Modernization is far too often correlated with high-rises and an influx of new businesses, restaurants, and amenities. But with our metro ranking with the public transportation systems of Panama and Colombia, and the number of students experiencing homelessness tripling in the past decade, we have to ask ourselves, who is Miami being built for?
Gentrification is defined as the process of developing and renovating a district or neighborhood to conform to the whims of upper-middle-class taste. In theory, refurbishing housing, opening businesses and cracking down on crime comes across as an improvement, but it’s far too often done at the expense of historically disenfranchised black and brown communities. Here’s how it works: developers such a Limited Liability Corporations hone in on disinvested and low-income communities, where property value is far lower, acquire the land and then raise the rent. “Cheap” areas attract new businesses and individuals, while minorities soon can’t afford the neighborhoods they once called home. Smaller establishments close and entire communities are forced to move away to accommodate new “investment.”
Gentrification transforms physical spaces and breaks coalitions of cultures; however, it is also cited to improve the economy and bring in new jobs. Unfortunately, these promised fortunes rarely benefit the small middle class, who disproportionately rely on low-paid service jobs. The Miami Urban Future Initiative’s Report on Inequality and Poverty in Greater Miami, examines how Miami is shockingly divided and unequal. United Way’s 2019 ALICE report shared that Miami-Dade families who earn less than what it costs to live here have increased to 40 percent. According to the Miami-Herald, the median wage for a worker in Miami-Dade is only $31,702.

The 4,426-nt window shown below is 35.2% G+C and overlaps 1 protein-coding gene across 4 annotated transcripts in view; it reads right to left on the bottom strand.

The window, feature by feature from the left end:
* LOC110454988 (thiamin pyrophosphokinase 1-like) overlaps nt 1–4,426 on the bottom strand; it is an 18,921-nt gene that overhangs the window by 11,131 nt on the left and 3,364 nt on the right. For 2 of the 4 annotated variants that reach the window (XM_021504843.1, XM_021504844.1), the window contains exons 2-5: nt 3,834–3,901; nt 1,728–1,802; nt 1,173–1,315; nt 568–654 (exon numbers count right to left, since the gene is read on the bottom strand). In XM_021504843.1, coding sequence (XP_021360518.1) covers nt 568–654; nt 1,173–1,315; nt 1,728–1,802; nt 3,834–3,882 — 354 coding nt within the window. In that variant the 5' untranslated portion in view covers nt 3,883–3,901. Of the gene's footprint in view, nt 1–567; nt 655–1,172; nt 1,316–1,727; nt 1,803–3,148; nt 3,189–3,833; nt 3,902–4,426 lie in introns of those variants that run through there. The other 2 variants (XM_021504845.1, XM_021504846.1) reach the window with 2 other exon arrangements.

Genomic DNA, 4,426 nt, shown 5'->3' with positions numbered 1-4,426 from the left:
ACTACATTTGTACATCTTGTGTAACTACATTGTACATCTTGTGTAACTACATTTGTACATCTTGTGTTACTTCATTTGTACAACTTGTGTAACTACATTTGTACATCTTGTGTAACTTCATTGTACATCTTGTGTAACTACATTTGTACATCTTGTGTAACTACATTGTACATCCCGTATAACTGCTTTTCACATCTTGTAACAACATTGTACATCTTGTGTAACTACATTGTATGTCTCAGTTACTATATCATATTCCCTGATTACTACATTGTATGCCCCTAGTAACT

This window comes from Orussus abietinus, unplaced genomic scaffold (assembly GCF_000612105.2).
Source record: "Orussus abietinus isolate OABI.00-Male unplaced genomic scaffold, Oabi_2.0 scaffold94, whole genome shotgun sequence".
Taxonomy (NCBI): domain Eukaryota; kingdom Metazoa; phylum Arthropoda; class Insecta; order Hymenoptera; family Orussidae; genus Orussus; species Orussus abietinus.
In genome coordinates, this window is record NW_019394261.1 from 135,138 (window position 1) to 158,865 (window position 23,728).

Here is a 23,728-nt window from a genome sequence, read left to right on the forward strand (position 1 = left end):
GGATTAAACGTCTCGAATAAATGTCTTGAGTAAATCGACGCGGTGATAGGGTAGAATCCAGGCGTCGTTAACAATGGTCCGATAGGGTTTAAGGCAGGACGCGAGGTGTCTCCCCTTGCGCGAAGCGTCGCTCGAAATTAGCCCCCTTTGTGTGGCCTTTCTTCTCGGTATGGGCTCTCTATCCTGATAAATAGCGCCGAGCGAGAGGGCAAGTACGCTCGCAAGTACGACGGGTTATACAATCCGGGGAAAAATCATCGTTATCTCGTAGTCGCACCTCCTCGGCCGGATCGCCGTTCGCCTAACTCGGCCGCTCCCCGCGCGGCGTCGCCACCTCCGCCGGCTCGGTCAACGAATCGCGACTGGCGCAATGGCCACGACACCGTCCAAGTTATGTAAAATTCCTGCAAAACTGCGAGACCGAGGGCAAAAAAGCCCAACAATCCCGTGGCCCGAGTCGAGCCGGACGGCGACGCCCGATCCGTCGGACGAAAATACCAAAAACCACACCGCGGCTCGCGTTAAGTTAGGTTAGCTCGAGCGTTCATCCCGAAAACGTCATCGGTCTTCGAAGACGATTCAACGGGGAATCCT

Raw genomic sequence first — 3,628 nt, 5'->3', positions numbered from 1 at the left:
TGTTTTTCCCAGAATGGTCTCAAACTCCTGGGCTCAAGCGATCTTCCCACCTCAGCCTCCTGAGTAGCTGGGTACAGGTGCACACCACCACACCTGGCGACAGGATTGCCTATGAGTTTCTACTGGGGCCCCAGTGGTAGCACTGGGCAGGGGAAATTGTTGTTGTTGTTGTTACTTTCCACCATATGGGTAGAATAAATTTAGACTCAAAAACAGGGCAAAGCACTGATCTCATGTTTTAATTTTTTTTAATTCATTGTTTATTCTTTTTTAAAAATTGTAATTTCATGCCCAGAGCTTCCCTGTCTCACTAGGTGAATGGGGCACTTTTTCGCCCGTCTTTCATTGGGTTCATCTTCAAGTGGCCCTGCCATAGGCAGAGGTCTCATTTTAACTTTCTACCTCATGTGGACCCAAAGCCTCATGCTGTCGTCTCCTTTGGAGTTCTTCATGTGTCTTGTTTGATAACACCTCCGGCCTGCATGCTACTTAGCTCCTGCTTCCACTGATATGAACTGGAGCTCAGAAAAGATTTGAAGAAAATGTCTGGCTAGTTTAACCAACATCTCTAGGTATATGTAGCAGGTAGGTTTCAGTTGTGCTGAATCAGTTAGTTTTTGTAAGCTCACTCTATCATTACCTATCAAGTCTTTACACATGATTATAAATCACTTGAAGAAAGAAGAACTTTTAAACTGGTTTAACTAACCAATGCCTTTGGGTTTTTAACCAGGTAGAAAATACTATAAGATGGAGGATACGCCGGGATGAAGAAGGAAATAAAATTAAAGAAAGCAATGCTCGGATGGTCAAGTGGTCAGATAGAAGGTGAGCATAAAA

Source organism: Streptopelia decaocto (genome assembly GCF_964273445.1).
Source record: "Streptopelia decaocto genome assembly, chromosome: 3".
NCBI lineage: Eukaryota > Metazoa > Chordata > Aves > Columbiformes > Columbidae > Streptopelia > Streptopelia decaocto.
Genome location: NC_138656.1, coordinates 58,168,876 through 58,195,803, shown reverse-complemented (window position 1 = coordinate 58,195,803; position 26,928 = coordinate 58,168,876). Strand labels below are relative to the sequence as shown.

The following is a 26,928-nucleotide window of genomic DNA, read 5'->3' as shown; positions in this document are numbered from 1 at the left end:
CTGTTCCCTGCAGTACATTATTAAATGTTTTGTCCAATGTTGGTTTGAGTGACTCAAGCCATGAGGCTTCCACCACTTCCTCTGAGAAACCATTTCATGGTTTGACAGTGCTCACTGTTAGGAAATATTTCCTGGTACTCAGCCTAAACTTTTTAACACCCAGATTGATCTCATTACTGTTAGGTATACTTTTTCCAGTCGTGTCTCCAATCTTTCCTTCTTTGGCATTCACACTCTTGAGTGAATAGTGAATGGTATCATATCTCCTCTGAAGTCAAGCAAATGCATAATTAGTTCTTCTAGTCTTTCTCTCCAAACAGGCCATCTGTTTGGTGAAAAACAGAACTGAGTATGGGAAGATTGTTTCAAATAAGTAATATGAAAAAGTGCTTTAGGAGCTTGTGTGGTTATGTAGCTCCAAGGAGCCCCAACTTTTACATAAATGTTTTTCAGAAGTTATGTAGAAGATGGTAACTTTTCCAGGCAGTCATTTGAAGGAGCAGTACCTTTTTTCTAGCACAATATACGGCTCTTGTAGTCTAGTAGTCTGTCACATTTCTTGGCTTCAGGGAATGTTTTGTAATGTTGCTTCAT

With the threat of climate change, climate gentrification is a troublesome dimension to the housing struggle. As Miami emerged in the late 20th century as a tropical playground for vacationers from the Northeast, Europe and Latin America, black communities were pushed away from water-front properties and more inland. However, as sea level rises, coastal residents are now flocking across the bridge to higher foundations. In a video for the Huffington Post, Valencia Gunder, founder of Make The Homeless Smile, said, “The water is starting to shift housing around a lot, which is different than any American city.”
Climate gentrification distinguishes Miami from its counterparts; however, the city is not alone in this struggle of balancing newfound wealth and increasing inequality. California and New York City are clear examples of how a surge in “innovation” is accompanied by disenfranchisement. The solution doesn’t lie in the hands of profit-driven developers and companies, it’s up to our legislators to plan for our city’s future. The Miami Urban Future Initiative recommends increasing the minimum wage, improving career prospects for service workers, and expanding affordable housing.
Miami is the third least affordable place in the country, with an income inequality ranked second-worst in the country (trailing New York City). The highrises that characterize Brickell and the designer stores that decorate the Design District makes us forget all that glitters isn’t gold. Modernization is not an issue if progress is made to be inclusive. In a prosperous tourist economy, there is room for all of us to live comfortably.
Shruti Mishra is a senior majoring in political science and Spanish.
Featured image source: Flickr.com